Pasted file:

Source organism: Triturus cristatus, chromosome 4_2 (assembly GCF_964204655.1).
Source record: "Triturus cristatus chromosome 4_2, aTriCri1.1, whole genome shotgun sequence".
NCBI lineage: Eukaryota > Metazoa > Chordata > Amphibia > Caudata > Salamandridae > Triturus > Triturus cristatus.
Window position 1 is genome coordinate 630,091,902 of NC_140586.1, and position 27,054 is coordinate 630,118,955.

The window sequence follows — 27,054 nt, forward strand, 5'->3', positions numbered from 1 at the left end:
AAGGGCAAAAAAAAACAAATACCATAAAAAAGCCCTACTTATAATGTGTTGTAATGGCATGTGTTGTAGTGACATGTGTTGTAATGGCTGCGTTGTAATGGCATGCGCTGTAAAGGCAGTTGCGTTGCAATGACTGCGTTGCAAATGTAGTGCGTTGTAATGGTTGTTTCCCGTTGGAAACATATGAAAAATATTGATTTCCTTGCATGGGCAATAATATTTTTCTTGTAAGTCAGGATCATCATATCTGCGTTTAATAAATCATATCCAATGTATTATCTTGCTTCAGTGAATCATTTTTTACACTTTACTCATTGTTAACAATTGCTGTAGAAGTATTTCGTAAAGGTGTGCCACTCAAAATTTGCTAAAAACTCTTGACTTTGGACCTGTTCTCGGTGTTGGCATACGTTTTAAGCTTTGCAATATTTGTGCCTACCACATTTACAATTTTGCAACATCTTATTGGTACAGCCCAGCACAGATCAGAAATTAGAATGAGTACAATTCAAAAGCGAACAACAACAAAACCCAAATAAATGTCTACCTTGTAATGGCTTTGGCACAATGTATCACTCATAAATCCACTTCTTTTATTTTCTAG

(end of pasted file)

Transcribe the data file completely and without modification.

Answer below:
Source organism: Triturus cristatus, chromosome 4_2 (assembly GCF_964204655.1).
Source record: "Triturus cristatus chromosome 4_2, aTriCri1.1, whole genome shotgun sequence".
NCBI lineage: Eukaryota > Metazoa > Chordata > Amphibia > Caudata > Salamandridae > Triturus > Triturus cristatus.
Window position 1 is genome coordinate 630,091,902 of NC_140586.1, and position 27,054 is coordinate 630,118,955.

The window sequence follows — 27,054 nt, forward strand, 5'->3', positions numbered from 1 at the left end:
AAGGGCAAAAAAAAACAAATACCATAAAAAAGCCCTACTTATAATGTGTTGTAATGGCATGTGTTGTAGTGACATGTGTTGTAATGGCTGCGTTGTAATGGCATGCGCTGTAAAGGCAGTTGCGTTGCAATGACTGCGTTGCAAATGTAGTGCGTTGTAATGGTTGTTTCCCGTTGGAAACATATGAAAAATATTGATTTCCTTGCATGGGCAATAATATTTTTCTTGTAAGTCAGGATCATCATATCTGCGTTTAATAAATCATATCCAATGTATTATCTTGCTTCAGTGAATCATTTTTTACACTTTACTCATTGTTAACAATTGCTGTAGAAGTATTTCGTAAAGGTGTGCCACTCAAAATTTGCTAAAAACTCTTGACTTTGGACCTGTTCTCGGTGTTGGCATACGTTTTAAGCTTTGCAATATTTGTGCCTACCACATTTACAATTTTGCAACATCTTATTGGTACAGCCCAGCACAGATCAGAAATTAGAATGAGTACAATTCAAAAGCGAACAACAACAAAACCCAAATAAATGTCTACCTTGTAATGGCTTTGGCACAATGTATCACTCATAAATCCACTTCTTTTATTTTCTAG